For those with high-value estates, proper planning isn't just about allocating the wealth among those you love. It's also about divvying up the tax burden.
A trust is just one of many estate planning tools that a Minnesota resident can choose. A recent post on this blog discussed how a trustee in Minnesota has a right to make reasonable investment decisions on behalf of the trust and its ultimate beneficiaries. While many if not most trustees do just that, some trustees are irresponsible or careless about how they invest or use trust funds.
In Minnesota, administrators of family trusts, often called "trustees" have a lot of power. Sometimes, they are in control of millions, or even tens of millions, of dollars in assets. With this power comes a lot of responsibility. Minnesota trustees have an obligation not only to preserve the property that is in the trust but also to ensure that the trust grows. This is only a just expectation of those heirs and beneficiaries who will ultimately inherit the wealth contained in the trust.
Even as far north as Minnesota, people have heard of the professional football team called the "Saints" and may have heard of the professional basketball team called the "Pelicans." These teams have been owned for a long time owned by a Southern billionaire. Unfortunately, his family is now locked in trust litigation that may depend on who owns one share of stock.
Our readers from the Twin Cities area who follow the Minnesota Timberwolves, or are just all-around fans of NBA basketball, have probably heard about the ongoing saga of Donald Sterling. Recently, the NBA prohibited Sterling from maintaining ownership of his team, the Los Angeles Clippers, and also fined him on account of certain racial slurs he made.
Minnesota residents generally want to ensure that their families are happy and taken care of. This holds true even after a person passes away. People don't want to leave their families with a burden or a massive legal headache. In order to avoid these issues, people can use different estate planning tools to make sure their families are taken care following their death. With proper estate planning people can also make sure their final wishes are respected after they pass.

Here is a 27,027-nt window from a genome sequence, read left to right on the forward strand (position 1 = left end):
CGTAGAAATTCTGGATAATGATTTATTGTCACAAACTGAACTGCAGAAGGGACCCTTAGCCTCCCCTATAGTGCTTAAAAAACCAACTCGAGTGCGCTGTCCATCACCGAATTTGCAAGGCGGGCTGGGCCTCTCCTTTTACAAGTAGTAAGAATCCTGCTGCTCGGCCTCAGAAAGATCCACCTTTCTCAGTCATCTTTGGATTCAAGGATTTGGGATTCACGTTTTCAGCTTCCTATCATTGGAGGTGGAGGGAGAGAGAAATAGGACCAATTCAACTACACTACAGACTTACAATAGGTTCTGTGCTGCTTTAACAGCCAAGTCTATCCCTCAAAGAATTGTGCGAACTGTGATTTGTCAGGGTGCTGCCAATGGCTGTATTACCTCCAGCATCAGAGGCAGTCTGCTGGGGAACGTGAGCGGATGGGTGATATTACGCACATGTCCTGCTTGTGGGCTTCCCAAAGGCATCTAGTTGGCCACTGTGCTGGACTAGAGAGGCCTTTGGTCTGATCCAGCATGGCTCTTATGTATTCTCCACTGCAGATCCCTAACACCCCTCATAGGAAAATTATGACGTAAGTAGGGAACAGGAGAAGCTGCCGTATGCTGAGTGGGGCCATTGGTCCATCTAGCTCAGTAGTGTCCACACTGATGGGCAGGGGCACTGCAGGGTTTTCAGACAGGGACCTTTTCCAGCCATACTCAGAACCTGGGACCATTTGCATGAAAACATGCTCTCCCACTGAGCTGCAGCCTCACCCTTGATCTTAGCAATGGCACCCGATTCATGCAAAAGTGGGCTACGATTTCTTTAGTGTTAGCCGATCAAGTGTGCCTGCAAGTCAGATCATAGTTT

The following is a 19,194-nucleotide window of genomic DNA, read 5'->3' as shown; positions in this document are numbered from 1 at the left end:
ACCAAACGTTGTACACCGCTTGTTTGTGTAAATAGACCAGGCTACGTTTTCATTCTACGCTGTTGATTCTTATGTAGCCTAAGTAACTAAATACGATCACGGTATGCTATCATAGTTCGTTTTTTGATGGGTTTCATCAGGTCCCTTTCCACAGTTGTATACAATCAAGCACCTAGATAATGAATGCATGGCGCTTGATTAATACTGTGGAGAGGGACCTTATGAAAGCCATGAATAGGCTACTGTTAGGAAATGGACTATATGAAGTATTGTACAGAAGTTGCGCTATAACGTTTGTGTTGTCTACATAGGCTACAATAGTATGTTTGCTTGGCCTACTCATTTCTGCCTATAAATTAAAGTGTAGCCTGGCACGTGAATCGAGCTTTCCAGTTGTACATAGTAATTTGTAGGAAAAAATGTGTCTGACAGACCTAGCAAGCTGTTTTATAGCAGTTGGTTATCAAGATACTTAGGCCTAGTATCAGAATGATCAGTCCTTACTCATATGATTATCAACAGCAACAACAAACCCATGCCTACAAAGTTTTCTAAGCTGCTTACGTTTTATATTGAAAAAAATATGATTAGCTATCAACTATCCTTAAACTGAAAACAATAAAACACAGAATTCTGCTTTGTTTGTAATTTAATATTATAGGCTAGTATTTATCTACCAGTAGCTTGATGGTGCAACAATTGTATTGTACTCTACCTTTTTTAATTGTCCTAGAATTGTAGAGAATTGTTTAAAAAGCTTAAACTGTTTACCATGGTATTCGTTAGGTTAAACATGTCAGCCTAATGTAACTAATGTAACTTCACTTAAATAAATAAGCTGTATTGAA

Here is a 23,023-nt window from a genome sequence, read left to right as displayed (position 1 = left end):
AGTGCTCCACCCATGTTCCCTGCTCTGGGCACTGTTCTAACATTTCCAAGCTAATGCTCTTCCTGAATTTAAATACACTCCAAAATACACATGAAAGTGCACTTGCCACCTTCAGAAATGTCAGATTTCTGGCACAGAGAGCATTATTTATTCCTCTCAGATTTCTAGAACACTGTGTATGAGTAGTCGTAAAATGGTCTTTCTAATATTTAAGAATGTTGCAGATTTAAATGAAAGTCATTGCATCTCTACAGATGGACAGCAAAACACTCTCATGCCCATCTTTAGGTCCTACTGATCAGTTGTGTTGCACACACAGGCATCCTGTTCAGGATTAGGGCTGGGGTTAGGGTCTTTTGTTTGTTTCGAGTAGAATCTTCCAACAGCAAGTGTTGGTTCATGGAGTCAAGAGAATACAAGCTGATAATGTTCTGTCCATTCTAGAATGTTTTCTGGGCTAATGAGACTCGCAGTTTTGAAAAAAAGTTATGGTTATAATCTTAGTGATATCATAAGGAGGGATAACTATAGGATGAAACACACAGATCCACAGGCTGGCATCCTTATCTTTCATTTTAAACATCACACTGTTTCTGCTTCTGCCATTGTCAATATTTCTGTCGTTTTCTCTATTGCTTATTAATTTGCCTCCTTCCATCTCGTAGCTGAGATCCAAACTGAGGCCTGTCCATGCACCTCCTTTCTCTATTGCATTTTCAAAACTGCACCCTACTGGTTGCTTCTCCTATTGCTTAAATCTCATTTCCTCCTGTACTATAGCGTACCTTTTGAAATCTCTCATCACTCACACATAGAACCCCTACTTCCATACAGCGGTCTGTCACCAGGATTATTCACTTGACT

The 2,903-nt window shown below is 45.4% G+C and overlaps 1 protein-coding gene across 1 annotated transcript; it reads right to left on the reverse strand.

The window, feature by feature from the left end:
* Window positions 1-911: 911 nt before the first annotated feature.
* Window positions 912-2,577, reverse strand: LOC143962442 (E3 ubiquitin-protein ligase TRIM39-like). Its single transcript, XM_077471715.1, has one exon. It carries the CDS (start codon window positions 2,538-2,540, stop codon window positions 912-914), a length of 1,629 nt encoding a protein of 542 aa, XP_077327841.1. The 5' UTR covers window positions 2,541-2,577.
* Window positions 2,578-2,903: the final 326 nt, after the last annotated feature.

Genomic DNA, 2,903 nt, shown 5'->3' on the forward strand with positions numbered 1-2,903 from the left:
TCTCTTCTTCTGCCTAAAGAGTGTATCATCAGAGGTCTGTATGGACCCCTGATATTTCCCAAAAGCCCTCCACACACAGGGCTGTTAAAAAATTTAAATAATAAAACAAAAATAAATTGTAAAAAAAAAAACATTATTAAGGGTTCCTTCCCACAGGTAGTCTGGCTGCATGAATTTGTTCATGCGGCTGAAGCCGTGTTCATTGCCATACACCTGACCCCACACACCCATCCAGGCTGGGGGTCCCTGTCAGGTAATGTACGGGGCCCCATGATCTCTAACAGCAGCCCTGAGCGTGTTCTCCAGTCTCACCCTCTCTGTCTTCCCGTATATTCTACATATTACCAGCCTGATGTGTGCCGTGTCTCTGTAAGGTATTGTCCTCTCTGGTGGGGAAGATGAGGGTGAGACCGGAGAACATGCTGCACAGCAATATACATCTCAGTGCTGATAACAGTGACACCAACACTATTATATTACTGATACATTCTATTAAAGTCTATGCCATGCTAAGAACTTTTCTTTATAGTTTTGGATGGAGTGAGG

Twin Cities stage show buffs may know that many community theaters rely on contributions beyond ticket sales to keep the curtains open. Following the death of its founder and primary benefactor, one community theater finds itself pursuing trust litigation as a matter of survival.
Readers in Minneapolis and St. Paul may have tuned in to our previous discussions about the risks of financial exploitation of vulnerable adults, but a recent case involving a gambling grandmother turns the tables on the usual roles of exploiter versus exploited. Criminal charges stemming from the grandmother's looting of her grandson's college trust fund still serve as a lesson in the importance of monitoring the financial practices of an elder family member, but also illustrate the importance of legal assistance in matters of trust administration.
Twin Cities outdoor enthusiasts will be familiar with the waterproof fabric Gore-Tex. The success of the popular material amassed a sizeable inheritance for the heirs of its inventor. That fortune led to a bizarre trust dispute that recently came to an end with a state Supreme Court decision.
Twin Cities residents with an affinity for history may take interest in the controversy now surrounding a will executed more than 100 years before the American colonies declared independence. An affluent businessman named William Payne drafted his will just eight days before his death 351 years ago.